N. Korean paintings show another side of hermit kingdom | Inquirer Lifestyle

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"Scent of Nature” by Oh Young Seong. Chosun Artisan via The Korea Herald/Asia News Network

N. Korean paintings show another side of hermit kingdom

“Scent of Nature” by Oh Young Seong. Chosun Artisan via The Korea Herald/Asia News Network

SEOUL — In spite of recent efforts to denuclearize North Korea, the image of the communist state remains unfavorable for most people around the world. From the country’s brash threats to its human rights record to the unpredictability of its young leader, dealing with Pyongyang has never been an easy task.

However, Teresa Song, a South Korea-born British entrepreneur, says she wants to promote another side of the country through paintings depicting the country’s relatively-untouched nature.

The Song family possesses over 100 paintings from 20 artists in the country, including People’s Artists like Kim Ki-man, Mun Hwa-chun, Rhee Hwa-sik and Oh Young-seong. Since last year, Song has organized three exhibitions in London to show the North Korean works, with the most recent one, “North Korea: Natural Beauty,” wrapping up on Nov. 11.

“People who come to exhibitions actually come in thinking that North Korea is a horrible country, and the artwork would be miserable: It would be grey, dark, and scary.

“But beside all of that, there’s life in North Korea. People have jobs, they have kids, they go about their daily lives,” Song said, stressing that besides issues that frequently appear in the media, there are still vibrant life, nature and culture that breathes within the country.

The London School of Economics-educated Song said she became interested in the country while she was looking into frontier markets. She took note of the legendary investor Jim Rogers, who spoke of the great potential of the North Korean market, and on his encouragement, went to visit the Rason special economic zone.

Distancing herself from anything related to politics, Song said she saw potential in the little-known North Korean art world.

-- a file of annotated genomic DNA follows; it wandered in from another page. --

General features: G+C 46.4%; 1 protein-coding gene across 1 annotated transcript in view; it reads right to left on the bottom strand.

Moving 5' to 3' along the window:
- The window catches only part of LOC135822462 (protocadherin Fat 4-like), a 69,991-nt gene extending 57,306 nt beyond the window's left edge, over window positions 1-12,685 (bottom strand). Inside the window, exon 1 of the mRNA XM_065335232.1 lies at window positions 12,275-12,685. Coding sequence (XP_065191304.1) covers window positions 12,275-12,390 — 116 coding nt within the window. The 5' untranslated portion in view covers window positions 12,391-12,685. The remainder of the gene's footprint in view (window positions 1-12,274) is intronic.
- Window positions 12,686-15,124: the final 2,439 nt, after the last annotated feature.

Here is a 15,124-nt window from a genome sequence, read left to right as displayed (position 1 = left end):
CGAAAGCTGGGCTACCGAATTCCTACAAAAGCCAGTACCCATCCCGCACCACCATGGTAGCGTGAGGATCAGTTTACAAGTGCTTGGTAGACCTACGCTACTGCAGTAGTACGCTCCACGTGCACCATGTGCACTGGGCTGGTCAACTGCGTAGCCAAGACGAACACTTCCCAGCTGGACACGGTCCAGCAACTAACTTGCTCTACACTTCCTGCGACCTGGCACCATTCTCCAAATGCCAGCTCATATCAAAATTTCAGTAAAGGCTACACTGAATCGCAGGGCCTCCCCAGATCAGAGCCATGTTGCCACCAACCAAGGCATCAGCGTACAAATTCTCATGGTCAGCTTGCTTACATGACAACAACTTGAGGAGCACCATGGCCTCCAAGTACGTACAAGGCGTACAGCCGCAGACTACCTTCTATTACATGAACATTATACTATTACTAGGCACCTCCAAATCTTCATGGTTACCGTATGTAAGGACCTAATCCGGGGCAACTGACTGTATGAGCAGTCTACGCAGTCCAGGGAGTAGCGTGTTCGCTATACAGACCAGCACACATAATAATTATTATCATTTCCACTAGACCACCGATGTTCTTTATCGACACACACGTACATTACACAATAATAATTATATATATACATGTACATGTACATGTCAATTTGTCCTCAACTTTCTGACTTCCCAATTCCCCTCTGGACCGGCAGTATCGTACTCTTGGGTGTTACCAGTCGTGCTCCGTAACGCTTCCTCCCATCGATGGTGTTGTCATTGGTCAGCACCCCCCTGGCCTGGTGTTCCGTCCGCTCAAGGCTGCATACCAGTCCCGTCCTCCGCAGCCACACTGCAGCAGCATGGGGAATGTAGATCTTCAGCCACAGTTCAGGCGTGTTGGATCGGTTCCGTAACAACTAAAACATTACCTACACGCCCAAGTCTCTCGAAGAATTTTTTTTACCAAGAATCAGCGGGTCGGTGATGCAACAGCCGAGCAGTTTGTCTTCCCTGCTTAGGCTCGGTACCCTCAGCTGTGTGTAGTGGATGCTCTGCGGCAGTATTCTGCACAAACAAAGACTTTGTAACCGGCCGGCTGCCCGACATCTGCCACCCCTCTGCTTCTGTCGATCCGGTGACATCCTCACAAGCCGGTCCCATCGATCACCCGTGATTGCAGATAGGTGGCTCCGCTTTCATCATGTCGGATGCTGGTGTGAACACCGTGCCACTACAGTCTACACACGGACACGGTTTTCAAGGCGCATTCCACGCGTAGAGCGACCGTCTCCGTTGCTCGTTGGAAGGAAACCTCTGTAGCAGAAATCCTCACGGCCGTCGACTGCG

“In North Korea, art is a real craft. It’s very much about the number of years you developed and practiced. … The collection is focused on Joseon-hwa (what North Koreans call paintings drawn in traditional Korean style), and that technique takes a long time to develop because it’s drawn on thin paper, and you can’t really make mistakes,” she said.

In an age where so many contemporary artworks are abstract art that requires interpretation, she said visitors to the London exhibitions appreciated the beauty of the artworks that speak with their sheer beauty.

“In North Korea, artists are for people, and everyone should enjoy it equally,” she said.

She has set up a Chosun Artisan website where visitors can view the paintings with information about the artists, along with notifications about past and present exhibitions. Song said she hopes to one day bring the artists to her exhibitions to show them at work.

While Song is open to ideas about loaning her paintings to other countries including South Korea, she is careful not to appear to be on North Korea’s side.

She expressed hopes that a better understanding of North Korean culture can contribute to the country improving relations with the rest of the world.

“I definitely think part of the mission is to show people a different side of North Korea, so they can relate to the country. Right now, nobody can relate to North Korea because they think it’s a monster,” she said.

Song said that she feels it is her mission to share North Korea’s art with the world. “So they (the public) would see a different side (of North Korea),” she said.

“It’s not to make profits, but to raise awareness. For me, an extra person seeing the exhibition is what I want. I want as many people as possible to enjoy, and see North Korea in a different way,”

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